It’s a manic time at the Davenant Institute as term ends, doubly so for me as a student here. Without the time to write a full article, I thought I’d share a far-too-little-known Christmas poem by the late English Poet Laureate, John Betjeman (1906-1984).
An English national treasure, Betjeman is best known as a bard of post-war England. He was a man of train station cafes, itchy trousers, and the metro-suburban sprawl. Philip Larkin once praised him by saying “how much more interesting and worth writing about Betjeman’s subjects are than most other modern poets. I mean, whether so-and-so achieves some metaphysical inner unity is not really so interesting to us as the overbuilding of rural Middlesex“. Quite right.
Yet Betjeman was also a thoroughly Christian poet – a great lover of churches, and full of the kinds of withering, side-tickling observations which only an English churchwarden could make (a role he had in common with T.S. Eliot). His personal life makes me wonder just how sincere his faith was, but it’s not as flagrantly incompatible with Christianity as, say, W.H. Auden’s, and so I withold any judgement, and take him as food for the soul (which I do with Auden too, if you were wondering).
In fact, the older I get, the more arresting I find Betjeman’s descriptions of his faltering faith. In 1954, he wrote about the Greater London Crusade, Billy Graham’s first visit to England, for The Spectator – very positively, it must be said (despite being firmly traditionally Anglo-Catholic, Betjeman had a strong ecumenical streak). Yet in contrasting his spirituality to that of Billy Graham, he wrote this:
I have no memory of a blinding light striking me at the corner of a street, or of a fit of the shudders while people knelt around me in prayer. I cannot point to a date, time and place and say, ‘That was when I was converted’. I cling to the sacraments and live for the day, have many moments of doubt when the only thing that buoys me up is the thought that I would sooner the Incarnation were true than that it were not. This, at its lowest ebb, is my faith; but frequent confession and communion have proved to me, unwilling though I sometimes am to believe, that prayer works, that Christ is God, and that He is present in the Sacraments of the Church of England. Thus, though I frequently lapse and am rarely exalted, I am conscious of being under divine providence, to use a bit of jargon for which I can think of no clearer substitute, and thankful that I was brought up by Christian parents.
Time was, I’d have sneered at such a seemingly limp-wristed Christianity. I write this on my fifth wedding anniversary – full of joy and thanksgiving at all the Lord’s goodness in that time, but feeling in my bones that several years of the trials of adult family life have earned Betjeman my fatigued “amen”. A growing appreciation of the sacraments in those five years contirbutes to that too; I understand more than I did five years ago their role as a form of God’s Word for the weak and weary, as necessary as both Scripture and preaching. A dependence on the eucharist shines through in Betjeman’s Christian poetry, Anglo-Catholic that he was. Being more clasically Reformed, I’m sure we’d have had some disagreements about communion – but I find that the (possibly) excessive sacramentality of his ilk usually shines a necessary light on the (often) deficient sacramentality of mine.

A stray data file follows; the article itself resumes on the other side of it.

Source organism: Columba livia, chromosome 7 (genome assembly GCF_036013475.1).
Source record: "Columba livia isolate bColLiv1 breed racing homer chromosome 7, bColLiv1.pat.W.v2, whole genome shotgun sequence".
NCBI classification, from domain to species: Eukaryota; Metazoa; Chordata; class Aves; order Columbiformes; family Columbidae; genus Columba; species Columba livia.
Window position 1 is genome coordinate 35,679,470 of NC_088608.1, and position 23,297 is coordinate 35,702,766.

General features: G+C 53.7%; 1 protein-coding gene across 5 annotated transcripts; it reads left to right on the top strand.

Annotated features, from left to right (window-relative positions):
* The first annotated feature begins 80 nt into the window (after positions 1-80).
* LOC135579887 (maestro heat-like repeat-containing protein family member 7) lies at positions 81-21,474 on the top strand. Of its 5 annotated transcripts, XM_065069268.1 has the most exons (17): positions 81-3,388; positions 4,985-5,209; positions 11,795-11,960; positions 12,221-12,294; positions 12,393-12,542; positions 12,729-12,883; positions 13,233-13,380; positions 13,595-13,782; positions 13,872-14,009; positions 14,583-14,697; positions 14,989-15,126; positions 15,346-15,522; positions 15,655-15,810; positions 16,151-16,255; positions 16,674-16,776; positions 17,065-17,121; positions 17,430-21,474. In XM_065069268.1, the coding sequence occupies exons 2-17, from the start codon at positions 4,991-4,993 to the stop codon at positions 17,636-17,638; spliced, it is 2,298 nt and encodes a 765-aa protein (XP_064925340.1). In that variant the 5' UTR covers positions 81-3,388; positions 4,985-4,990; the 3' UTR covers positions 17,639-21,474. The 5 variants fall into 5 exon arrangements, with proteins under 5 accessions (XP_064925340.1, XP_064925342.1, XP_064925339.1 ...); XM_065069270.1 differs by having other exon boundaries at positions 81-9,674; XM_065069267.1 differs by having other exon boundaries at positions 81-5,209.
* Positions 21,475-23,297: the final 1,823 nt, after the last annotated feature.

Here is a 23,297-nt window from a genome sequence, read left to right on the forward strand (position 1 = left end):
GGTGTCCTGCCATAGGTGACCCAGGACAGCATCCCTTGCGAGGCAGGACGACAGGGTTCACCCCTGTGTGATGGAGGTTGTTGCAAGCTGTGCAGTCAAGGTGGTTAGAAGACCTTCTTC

At his best, one finds in Betjeman a world-wearied faith, which still says “where else can we go Lord? You alone have the words of eternal life.” And when he approaches Christmas, plodding through the snow, he does so (to quote a carol) as one of those “beneath life’s crushing load,/Whose forms are bending low,/Who toil along the climbing way/With painful steps and slow.” He wonders whether he will really find the sign the angels said would be in the manger. But he goes, and he seeks – and of course, he finds.
And so, with all that said, I share Betjeman’s poem “Christmas”, penned in 1954 – the same year he went to watch Billy Graham at Harringay Arena. At the bottom, you can find a recording of Betjeman reading it himself.
The bells of waiting Advent ring,
The Tortoise stove is lit again
And lamp-oil light across the night
Has caught the streaks of winter rain
In many a stained-glass window sheen
From Crimson Lake to Hookers Green.
The holly in the windy hedge
And round the Manor House the yew
Will soon be stripped to deck the ledge,
The altar, font and arch and pew,
So that the villagers can say
“The church looks nice” on Christmas Day.
Provincial Public Houses blaze
And Corporation tramcars clang,
On lighted tenements I gaze
Where paper decorations hang,
And bunting in the red Town Hall
Says “Merry Christmas to you all.”
And London shops on Christmas Eve
Are strung with silver bells and flowers
As hurrying clerks the City leave
To pigeon-haunted classic towers,
And marbled clouds go scudding by
The many-steepled London sky.
And girls in slacks remember Dad,
And oafish louts remember Mum,
And sleepless children’s hearts are glad.
And Christmas-morning bells say “Come!'”
Even to shining ones who dwell
Safe in the Dorchester Hotel.
And is it true? And is it true,
This most tremendous tale of all,
Seen in a stained-glass window’s hue,
A Baby in an ox’s stall?
The Maker of the stars and sea
Become a Child on earth for me ?
And is it true? For if it is,
No loving fingers tying strings
Around those tissued fripperies,
The sweet and silly Christmas things,
Bath salts and inexpensive scent
And hideous tie so kindly meant,
No love that in a family dwells,
No carolling in frosty air,
Nor all the steeple-shaking bells
Can with this single Truth compare –
That God was man in Palestine
And lives today in Bread and Wine.